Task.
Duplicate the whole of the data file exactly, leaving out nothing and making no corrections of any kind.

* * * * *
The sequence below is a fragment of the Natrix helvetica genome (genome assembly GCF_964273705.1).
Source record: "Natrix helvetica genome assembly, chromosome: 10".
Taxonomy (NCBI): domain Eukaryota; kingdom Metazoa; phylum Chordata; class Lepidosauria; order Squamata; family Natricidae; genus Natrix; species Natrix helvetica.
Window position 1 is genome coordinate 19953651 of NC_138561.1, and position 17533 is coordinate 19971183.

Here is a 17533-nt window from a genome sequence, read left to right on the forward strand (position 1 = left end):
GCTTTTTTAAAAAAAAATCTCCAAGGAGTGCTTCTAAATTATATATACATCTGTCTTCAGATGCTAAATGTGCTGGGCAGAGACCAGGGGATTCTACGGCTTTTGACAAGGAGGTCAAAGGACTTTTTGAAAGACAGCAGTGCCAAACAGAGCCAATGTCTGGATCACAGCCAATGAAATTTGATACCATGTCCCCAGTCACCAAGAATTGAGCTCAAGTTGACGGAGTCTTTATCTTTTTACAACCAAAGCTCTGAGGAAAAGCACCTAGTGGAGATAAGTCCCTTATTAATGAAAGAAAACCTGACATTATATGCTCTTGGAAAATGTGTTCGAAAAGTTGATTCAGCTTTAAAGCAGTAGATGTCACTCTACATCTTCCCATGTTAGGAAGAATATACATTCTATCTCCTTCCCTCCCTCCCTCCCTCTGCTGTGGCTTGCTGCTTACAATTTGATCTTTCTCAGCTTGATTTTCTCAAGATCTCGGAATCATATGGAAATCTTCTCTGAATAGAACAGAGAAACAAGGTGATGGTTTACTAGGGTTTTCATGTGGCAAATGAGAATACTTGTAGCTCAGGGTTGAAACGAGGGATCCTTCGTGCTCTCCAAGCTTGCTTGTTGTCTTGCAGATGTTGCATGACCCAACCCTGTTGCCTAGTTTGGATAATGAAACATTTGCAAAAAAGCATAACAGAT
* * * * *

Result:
The sequence below is a fragment of the Natrix helvetica genome (genome assembly GCF_964273705.1).
Source record: "Natrix helvetica genome assembly, chromosome: 10".
Taxonomy (NCBI): domain Eukaryota; kingdom Metazoa; phylum Chordata; class Lepidosauria; order Squamata; family Natricidae; genus Natrix; species Natrix helvetica.
Window position 1 is genome coordinate 19953651 of NC_138561.1, and position 17533 is coordinate 19971183.

Here is a 17533-nt window from a genome sequence, read left to right on the forward strand (position 1 = left end):
GCTTTTTTAAAAAAAAATCTCCAAGGAGTGCTTCTAAATTATATATACATCTGTCTTCAGATGCTAAATGTGCTGGGCAGAGACCAGGGGATTCTACGGCTTTTGACAAGGAGGTCAAAGGACTTTTTGAAAGACAGCAGTGCCAAACAGAGCCAATGTCTGGATCACAGCCAATGAAATTTGATACCATGTCCCCAGTCACCAAGAATTGAGCTCAAGTTGACGGAGTCTTTATCTTTTTACAACCAAAGCTCTGAGGAAAAGCACCTAGTGGAGATAAGTCCCTTATTAATGAAAGAAAACCTGACATTATATGCTCTTGGAAAATGTGTTCGAAAAGTTGATTCAGCTTTAAAGCAGTAGATGTCACTCTACATCTTCCCATGTTAGGAAGAATATACATTCTATCTCCTTCCCTCCCTCCCTCCCTCTGCTGTGGCTTGCTGCTTACAATTTGATCTTTCTCAGCTTGATTTTCTCAAGATCTCGGAATCATATGGAAATCTTCTCTGAATAGAACAGAGAAACAAGGTGATGGTTTACTAGGGTTTTCATGTGGCAAATGAGAATACTTGTAGCTCAGGGTTGAAACGAGGGATCCTTCGTGCTCTCCAAGCTTGCTTGTTGTCTTGCAGATGTTGCATGACCCAACCCTGTTGCCTAGTTTGGATAATGAAACATTTGCAAAAAAGCATAACAGAT